Pigeons are just as loathed as they are common. They are called dirty, spreaders of disease, and often are dubbed “rats with wings.” Despite inspiring this intensity of emotion, pigeons remain poorly understood. Even if they are a common and familiar animal, the history of pigeons may surprise you.Read More
Another year has passed, and another April Fools’ Day has come. Here in the Bruce Museum Science Department, we’d much rather educate than mislead, and this particular holiday gives us a chance to delve into some of the more foolish sides of science. Last year, I chose some of the top scientific conspiracy theories to explore in honor of the occasion. This year I’m doing the same, talking about some of the most interesting, amusing, and intriguing scientific conspiracy theories, and why we shouldn’t take them too seriously.Read More
Are you more afraid of snakes or cars? Most people would say that snakes make them more uncomfortable, despite cars killing over 30,000 Americans per year and snakes killing an average of 5. Why are we so afraid of snakes, spiders, and bats, but not SUVs? The answer lies in our evolutionary history.Read More
In the midst of a New England winter you would be hard-pressed to find anyone that hasn’t fantasized about exchanging the frigid temperatures of March for the tropical weather of Hawaii. The Aloha State is known for being a vacation hot spot around this time of the year, but did you know that it’s also a famous geologic “hot spot” as well?Read More
On both land and sea, the sun is the primary source of energy in most ecosystems. Plants or algae use sunlight to create food through photosynthesis. Animals eat the plants and algae, and then get eaten themselves by predators higher up the food chain. Without the sun providing a base amount of energy input, most ecosystems would swiftly collapse. Even so, there are some animals that live beyond reach of the sun’s rays.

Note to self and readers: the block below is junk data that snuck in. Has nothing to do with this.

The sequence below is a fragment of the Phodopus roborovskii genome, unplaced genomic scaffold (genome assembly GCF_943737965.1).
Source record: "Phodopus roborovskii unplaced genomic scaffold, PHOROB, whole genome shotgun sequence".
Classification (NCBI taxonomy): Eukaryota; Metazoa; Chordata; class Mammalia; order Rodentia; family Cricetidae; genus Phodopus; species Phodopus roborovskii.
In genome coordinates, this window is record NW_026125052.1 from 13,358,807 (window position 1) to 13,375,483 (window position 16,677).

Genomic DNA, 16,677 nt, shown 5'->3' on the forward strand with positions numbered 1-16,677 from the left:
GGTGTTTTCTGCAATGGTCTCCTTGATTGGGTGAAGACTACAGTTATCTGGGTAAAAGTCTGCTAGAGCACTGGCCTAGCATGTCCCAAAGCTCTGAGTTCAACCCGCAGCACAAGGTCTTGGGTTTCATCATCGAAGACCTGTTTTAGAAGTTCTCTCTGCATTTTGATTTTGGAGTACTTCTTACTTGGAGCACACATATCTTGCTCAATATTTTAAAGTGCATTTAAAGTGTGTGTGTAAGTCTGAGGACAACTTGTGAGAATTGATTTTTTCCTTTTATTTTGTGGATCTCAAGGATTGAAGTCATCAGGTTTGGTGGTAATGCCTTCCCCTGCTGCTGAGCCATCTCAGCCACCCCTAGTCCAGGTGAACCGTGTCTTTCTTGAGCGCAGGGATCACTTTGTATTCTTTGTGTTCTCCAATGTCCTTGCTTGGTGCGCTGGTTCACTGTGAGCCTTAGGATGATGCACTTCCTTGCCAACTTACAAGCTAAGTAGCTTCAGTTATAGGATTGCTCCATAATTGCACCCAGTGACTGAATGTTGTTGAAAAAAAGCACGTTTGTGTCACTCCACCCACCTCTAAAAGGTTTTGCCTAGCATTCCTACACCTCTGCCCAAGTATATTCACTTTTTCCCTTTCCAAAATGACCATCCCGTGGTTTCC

How can life exist in the deep ocean without getting energy from the sun?Read More
A vestigial structure is a body part or organ that was useful in an ancestor, but is diminished in size, complexity, or utility in their descendant. Many animals have vestigial structures, like the small spurs on pythons that once were legs. Humans have vestigial structures too, and they give us a tantalizing glimpse into our evolutionary history.Read More
On display in the science galleries of the Bruce Museum we have arrays of glittering gems and minerals, a forest of taxidermy animals, cases of archaeological artifacts, and all sorts of other objects, great and small. What many visitors don't realize is that these items on display only represent a small fraction of our natural history collections. Recently, we had an opportunity to show off a few more of our objects at Greenwich Town Hall.Read More